Like every habit, kindness is a choice. It is a choice to be tender, noble, caring, compassionate, and warm-hearted. Adding a bit of kindness to someone’s day is like adding a bit of water to a wilted plant. Within minutes the plant comes alive and regains its perky self. More than anything in my life, being with children enlivens my spirit because they have a knack for random acts of kindness.
There have been countless times that my mind and spirit are wrapped up in the business of administering a school and along comes a student handing me a little note of appreciation or a drawing of a stick figure with a cowboy hat. Immediately, my administrative mind melts into a puddle of humility. The natural instinct for children to be kind is so obvious. Our job is to nurture this nature by congratulating it, expecting it, and explaining to them how powerful it is.
Did you know that an origin of the word kindness is nature? Kindness is natural. It is an act that begets what ought to be in human nature. When we do something kind, our lives grow, smiles blossom, friendships strengthen, and smiles widen. Kindness is a simple behavior with dramatic consequences. A little kindness goes a long way. Having children practice kindness even when it is difficult nurtures healthy and respectful little people.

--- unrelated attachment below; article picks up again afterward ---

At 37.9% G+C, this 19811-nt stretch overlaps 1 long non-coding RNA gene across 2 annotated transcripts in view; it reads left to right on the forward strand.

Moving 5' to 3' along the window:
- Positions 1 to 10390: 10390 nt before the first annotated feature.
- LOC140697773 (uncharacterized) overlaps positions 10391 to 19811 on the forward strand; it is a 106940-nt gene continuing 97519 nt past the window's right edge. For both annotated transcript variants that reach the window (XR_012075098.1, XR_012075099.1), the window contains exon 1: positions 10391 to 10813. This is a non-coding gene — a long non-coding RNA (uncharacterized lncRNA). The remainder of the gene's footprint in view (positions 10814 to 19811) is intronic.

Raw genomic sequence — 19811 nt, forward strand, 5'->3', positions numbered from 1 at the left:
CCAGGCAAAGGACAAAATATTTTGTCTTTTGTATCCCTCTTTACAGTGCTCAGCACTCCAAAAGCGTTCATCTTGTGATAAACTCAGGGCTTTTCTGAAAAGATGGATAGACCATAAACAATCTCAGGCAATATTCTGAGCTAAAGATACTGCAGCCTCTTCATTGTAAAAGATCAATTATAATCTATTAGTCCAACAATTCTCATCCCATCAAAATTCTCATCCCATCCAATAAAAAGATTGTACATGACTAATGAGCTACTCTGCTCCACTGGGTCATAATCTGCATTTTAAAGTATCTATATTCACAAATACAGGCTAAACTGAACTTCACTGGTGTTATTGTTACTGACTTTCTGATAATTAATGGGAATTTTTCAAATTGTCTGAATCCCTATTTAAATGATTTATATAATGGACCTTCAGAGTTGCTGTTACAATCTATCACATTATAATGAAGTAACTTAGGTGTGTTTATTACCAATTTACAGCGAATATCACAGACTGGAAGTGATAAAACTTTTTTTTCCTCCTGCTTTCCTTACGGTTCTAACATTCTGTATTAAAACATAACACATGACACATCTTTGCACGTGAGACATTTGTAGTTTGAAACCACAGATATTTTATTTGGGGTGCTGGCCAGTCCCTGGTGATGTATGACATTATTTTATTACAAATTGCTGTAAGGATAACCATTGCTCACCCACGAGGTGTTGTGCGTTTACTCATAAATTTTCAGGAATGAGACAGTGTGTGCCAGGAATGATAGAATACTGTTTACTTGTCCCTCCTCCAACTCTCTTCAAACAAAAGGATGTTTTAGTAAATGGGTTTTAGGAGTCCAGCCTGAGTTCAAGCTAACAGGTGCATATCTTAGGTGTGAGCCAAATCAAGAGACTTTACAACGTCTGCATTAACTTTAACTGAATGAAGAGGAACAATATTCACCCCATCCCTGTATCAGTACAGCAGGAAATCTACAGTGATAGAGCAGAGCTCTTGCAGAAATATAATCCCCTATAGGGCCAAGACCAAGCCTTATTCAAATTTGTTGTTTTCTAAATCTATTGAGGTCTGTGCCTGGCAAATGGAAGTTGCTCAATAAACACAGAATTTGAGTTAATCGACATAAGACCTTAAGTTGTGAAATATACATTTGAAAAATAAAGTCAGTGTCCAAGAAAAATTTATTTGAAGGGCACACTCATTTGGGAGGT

Here are a few ways to practice kindness:
- Heart – cheerfully greet a new acquaintance.
- Mind – send a card or letter to a friend or family member.
- Body – draw a stick figure doing a random act of kindness.
- Soul – lookup kindness quotes on the internet and hang them on the refrigerator.
“Kindness is the language which the deaf can hear and the blind can see.” – Unknown
“You cannot do a kindness too soon, for you never know how soon it will be too late.” – Ralph Waldo Emerson
Disciplining with Kindness
Correcting our children doesn’t have to be at the cost of kindness. Clear correction and redirection is most effective when we are firm, fair, and friendly. Without any sense of sarcasm, we can discipline our children with a peaceful countenance. Our face usually says a lot more than our words and sending a message without anger and frustration helps our children to know that they are loved despite their mistake. It doesn’t mean that there won’t be hefty consequences, but we don’t have to add a grouch face to go along with them.